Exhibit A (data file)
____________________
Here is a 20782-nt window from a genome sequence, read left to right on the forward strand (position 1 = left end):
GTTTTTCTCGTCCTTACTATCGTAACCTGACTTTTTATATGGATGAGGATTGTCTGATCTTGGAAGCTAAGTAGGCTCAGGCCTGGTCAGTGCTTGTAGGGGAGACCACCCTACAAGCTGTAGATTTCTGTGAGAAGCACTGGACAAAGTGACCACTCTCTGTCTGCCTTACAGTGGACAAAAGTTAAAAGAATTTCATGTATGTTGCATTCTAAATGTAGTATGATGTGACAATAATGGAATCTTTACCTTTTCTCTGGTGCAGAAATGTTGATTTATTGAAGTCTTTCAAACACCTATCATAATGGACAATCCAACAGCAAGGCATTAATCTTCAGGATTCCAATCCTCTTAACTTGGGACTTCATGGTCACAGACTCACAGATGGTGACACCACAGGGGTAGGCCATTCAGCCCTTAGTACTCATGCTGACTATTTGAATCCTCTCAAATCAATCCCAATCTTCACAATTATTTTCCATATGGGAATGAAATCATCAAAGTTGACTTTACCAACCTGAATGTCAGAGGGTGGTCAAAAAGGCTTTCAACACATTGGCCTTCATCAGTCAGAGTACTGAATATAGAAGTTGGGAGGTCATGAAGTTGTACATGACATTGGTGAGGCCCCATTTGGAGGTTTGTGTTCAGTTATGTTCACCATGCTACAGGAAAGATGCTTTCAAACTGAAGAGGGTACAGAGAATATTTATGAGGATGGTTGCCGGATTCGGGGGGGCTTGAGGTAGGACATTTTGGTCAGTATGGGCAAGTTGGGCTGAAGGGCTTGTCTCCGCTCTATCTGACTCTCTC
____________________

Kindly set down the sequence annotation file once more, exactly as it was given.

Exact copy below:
Here is a 20782-nt window from a genome sequence, read left to right on the forward strand (position 1 = left end):
GTTTTTCTCGTCCTTACTATCGTAACCTGACTTTTTATATGGATGAGGATTGTCTGATCTTGGAAGCTAAGTAGGCTCAGGCCTGGTCAGTGCTTGTAGGGGAGACCACCCTACAAGCTGTAGATTTCTGTGAGAAGCACTGGACAAAGTGACCACTCTCTGTCTGCCTTACAGTGGACAAAAGTTAAAAGAATTTCATGTATGTTGCATTCTAAATGTAGTATGATGTGACAATAATGGAATCTTTACCTTTTCTCTGGTGCAGAAATGTTGATTTATTGAAGTCTTTCAAACACCTATCATAATGGACAATCCAACAGCAAGGCATTAATCTTCAGGATTCCAATCCTCTTAACTTGGGACTTCATGGTCACAGACTCACAGATGGTGACACCACAGGGGTAGGCCATTCAGCCCTTAGTACTCATGCTGACTATTTGAATCCTCTCAAATCAATCCCAATCTTCACAATTATTTTCCATATGGGAATGAAATCATCAAAGTTGACTTTACCAACCTGAATGTCAGAGGGTGGTCAAAAAGGCTTTCAACACATTGGCCTTCATCAGTCAGAGTACTGAATATAGAAGTTGGGAGGTCATGAAGTTGTACATGACATTGGTGAGGCCCCATTTGGAGGTTTGTGTTCAGTTATGTTCACCATGCTACAGGAAAGATGCTTTCAAACTGAAGAGGGTACAGAGAATATTTATGAGGATGGTTGCCGGATTCGGGGGGGCTTGAGGTAGGACATTTTGGTCAGTATGGGCAAGTTGGGCTGAAGGGCTTGTCTCCGCTCTATCTGACTCTCTC